Example 2.

Consider the query “lord rings 2001” whose intent is to return which Lord of the Rings movie was launched in 2001. We can represent it with the following value-keyword match:

The generation of VKMs uses a structure we call the Value Index. This index stores the occurrences of keywords in the database, indicating the relations and tuples a keyword appears and which attributes are mapped to the keyword. Lathe creates the Value Index during a preprocessing phase that scans all target relations only once. This phase comes before the query processing and it is not expected to be repeated frequently. As a result, without further interaction with the DBMS, answers are generated for each query. The Value Index has following the structure, which is shown in Example 3.

Example 3.

The VKMs presented in Example 1 are based on the following keyword occurrences:.

In Lathe, the generation of VKMs is carried out by the VKMGen algorithm, presented in details in A.

4.2 Schema-Keyword Matching

We may associate the keywords from the query to some attribute or relation in the database schema based on the name of the attribute or relation using Schema-Keyword Matches, according to Definition 2. Specifically, our method matches keywords to the names of relations and attributes using similarity metrics.

Definition 2.

Let be a keyword from the query, be a relation schema. A schema-keyword match from over is given by:

where , is the set of keywords from that are associated with the schema element , gives the similarity between the name of a schema element and the keyword , which must be above a threshold , and denotes a match of keywords to the database schema.

In this representation, we use the artificial attribute when we match a keyword to the name of a relation. Example 4 shows an instance of a schema-keyword match wherein the keyword “” is matched to the relation .

Example 4.

The following schema-based relation matches are created for the query “will smith films”, considering a threshold .

where gives the similarity between the schema element and the keyword , , and .

Despite their similarity to VKMs, the schema-keyword matches serve a different purpose in our method, ensuring that the attributes of a relation appear in the query results. As a result, they do not “filter” any of the tuples from the database, implying that they do not represent any selection operation over database relations.

Similarity Metrics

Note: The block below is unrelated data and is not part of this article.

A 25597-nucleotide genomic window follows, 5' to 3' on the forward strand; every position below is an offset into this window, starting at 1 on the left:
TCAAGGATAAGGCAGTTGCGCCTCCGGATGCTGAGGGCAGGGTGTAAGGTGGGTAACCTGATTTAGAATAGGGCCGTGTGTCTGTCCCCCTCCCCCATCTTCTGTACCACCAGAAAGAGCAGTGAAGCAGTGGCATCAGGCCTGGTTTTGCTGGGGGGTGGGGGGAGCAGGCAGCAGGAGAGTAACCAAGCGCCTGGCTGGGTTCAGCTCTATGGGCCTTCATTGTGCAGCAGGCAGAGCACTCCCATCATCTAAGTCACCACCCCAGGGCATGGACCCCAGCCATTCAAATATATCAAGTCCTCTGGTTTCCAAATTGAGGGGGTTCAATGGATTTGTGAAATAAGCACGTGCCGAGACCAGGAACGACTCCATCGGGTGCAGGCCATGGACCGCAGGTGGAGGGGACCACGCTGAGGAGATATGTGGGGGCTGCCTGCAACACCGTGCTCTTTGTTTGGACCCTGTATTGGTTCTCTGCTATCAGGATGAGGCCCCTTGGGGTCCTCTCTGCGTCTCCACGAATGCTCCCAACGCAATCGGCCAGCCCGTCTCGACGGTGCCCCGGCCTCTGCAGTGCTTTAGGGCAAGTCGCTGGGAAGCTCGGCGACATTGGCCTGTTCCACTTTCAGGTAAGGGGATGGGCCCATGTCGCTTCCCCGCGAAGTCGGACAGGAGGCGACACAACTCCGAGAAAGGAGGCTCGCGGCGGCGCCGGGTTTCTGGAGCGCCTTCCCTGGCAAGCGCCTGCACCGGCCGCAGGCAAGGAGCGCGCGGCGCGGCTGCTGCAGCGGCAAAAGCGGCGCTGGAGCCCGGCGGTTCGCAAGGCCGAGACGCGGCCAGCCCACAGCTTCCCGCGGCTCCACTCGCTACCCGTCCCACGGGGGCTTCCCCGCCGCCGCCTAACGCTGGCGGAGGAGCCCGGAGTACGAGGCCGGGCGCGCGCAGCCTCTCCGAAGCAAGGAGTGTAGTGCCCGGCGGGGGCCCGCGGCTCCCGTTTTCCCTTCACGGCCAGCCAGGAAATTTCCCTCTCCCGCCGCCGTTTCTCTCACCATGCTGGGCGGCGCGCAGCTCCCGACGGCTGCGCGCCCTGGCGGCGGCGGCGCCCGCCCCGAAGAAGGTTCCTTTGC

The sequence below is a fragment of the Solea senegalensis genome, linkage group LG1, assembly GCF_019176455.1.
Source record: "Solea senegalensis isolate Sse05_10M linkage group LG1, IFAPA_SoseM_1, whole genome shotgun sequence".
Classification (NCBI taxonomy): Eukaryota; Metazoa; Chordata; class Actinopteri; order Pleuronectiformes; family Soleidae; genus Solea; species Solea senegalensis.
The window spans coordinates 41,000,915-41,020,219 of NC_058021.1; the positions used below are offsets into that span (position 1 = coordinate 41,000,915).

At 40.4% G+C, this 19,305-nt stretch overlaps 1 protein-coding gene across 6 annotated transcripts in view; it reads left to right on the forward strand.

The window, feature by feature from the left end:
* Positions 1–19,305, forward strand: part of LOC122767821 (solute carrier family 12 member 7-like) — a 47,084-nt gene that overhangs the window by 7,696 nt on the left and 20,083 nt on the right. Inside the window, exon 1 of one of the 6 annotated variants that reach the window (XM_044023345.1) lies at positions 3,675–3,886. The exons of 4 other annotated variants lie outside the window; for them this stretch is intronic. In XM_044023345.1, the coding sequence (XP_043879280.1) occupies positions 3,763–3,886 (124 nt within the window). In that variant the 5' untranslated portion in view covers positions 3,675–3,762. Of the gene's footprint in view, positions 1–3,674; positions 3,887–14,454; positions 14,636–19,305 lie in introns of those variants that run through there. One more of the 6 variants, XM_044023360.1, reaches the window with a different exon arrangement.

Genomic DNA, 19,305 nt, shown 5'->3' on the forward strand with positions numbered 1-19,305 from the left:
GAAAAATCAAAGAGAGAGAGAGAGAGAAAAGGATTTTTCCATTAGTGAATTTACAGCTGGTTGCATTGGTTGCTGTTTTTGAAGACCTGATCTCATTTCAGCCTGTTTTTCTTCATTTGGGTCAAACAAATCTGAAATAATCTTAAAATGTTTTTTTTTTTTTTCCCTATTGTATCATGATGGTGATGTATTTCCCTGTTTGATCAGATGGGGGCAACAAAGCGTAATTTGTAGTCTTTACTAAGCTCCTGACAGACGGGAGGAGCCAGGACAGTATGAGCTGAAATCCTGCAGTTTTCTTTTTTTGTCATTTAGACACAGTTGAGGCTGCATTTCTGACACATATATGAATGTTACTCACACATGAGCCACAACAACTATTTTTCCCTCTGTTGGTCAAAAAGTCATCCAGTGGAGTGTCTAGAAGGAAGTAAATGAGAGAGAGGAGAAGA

For the matching of keywords to schema elements, we used two similarity metrics based on the lexical database WordNet: the Path similarity Miller@98Wordnet ; Pedersen@ACL04WordNetSimilarity and the Wu-Palmer similarity Wu@ACL94WuPalmer ; Pedersen@ACL04WordNetSimilarity . We introduce the WordNet database and the two similarity metrics below.

WordNet Database

WordNet Miller@98Wordnet is a large lexical database that resembles a thesaurus, as it groups words based on their meanings. One use of WordNet is to measure similarity between words based on the relatedness of their senses, the many different meanings that words can have Keselj@09 . As a result, the word “film” can refer to a movie, as well as the act of recording or the plastic film. Each of these senses have a different relation to the sense of a “show". Wordnet represents sense relationships , such as synonymy, hyponymy, and hypernymy, to measure similarity between words. Synonyms are two word senses that share the same meaning. In addition, we say that the sense is a hyponym of the sense if is more specific, denoting a subclass of . For instance, “protagonist” is a hyponym of “character”; “actor” is a hyponym of “person”, and “movie” is a hyponym of “show”. The hypernymy is the opposite of hyponymy relation. Thus, us a hypernymy of .

Path Similarity

The Path similarity Miller@98Wordnet ; Pedersen@ACL04WordNetSimilarity exploits the structure and content of the WordNet database. The relatedness score is inversely proportional to the number of nodes along the shortest path between the senses of two words. If the two senses are synonyms, the path between them has length 1. The relatedness score is calculated as follows:

Wu-Palmer Similarity

The Wu-Palmer measure (WUP) Wu@ACL94WuPalmer ; Pedersen@ACL04WordNetSimilarity calculates relatedness by considering the depths of the two synsets and in the WordNet taxonomies, along with the depth of the Least Common Subsumer(LCS). The most specific synset is the LCS, which is the ancestor of both synsets and . Because the depth of the LCS is never zero, the score can never be zero (the depth of the root of a taxonomy is one). Also, the score is 1 if the two input synsets are the same. The WUP similarity for two words and is given by:

As in the case of VKMs, we detail the SKMGen algorithm used in Lathe in B.

4.3 Generalization of Keyword Matches

Initially, we presented Definitions 1 and 2 which, respectively, introduce VKMs and SKMs. We chose to explain the specificity of these concepts separately for didactic purposes. They are, however, both components of a broader concept, Keyword Match (KM), which we define in Definition 3. In the following phases, this generalization will be useful when merging VKMs and SKMs.

Definition 3.

Let be a keyword query and be a relation state over the relation schema . Let be a value-keyword match from R over Q. Let be a schema-keyword match from R over Q. A general keyword match from over is given by: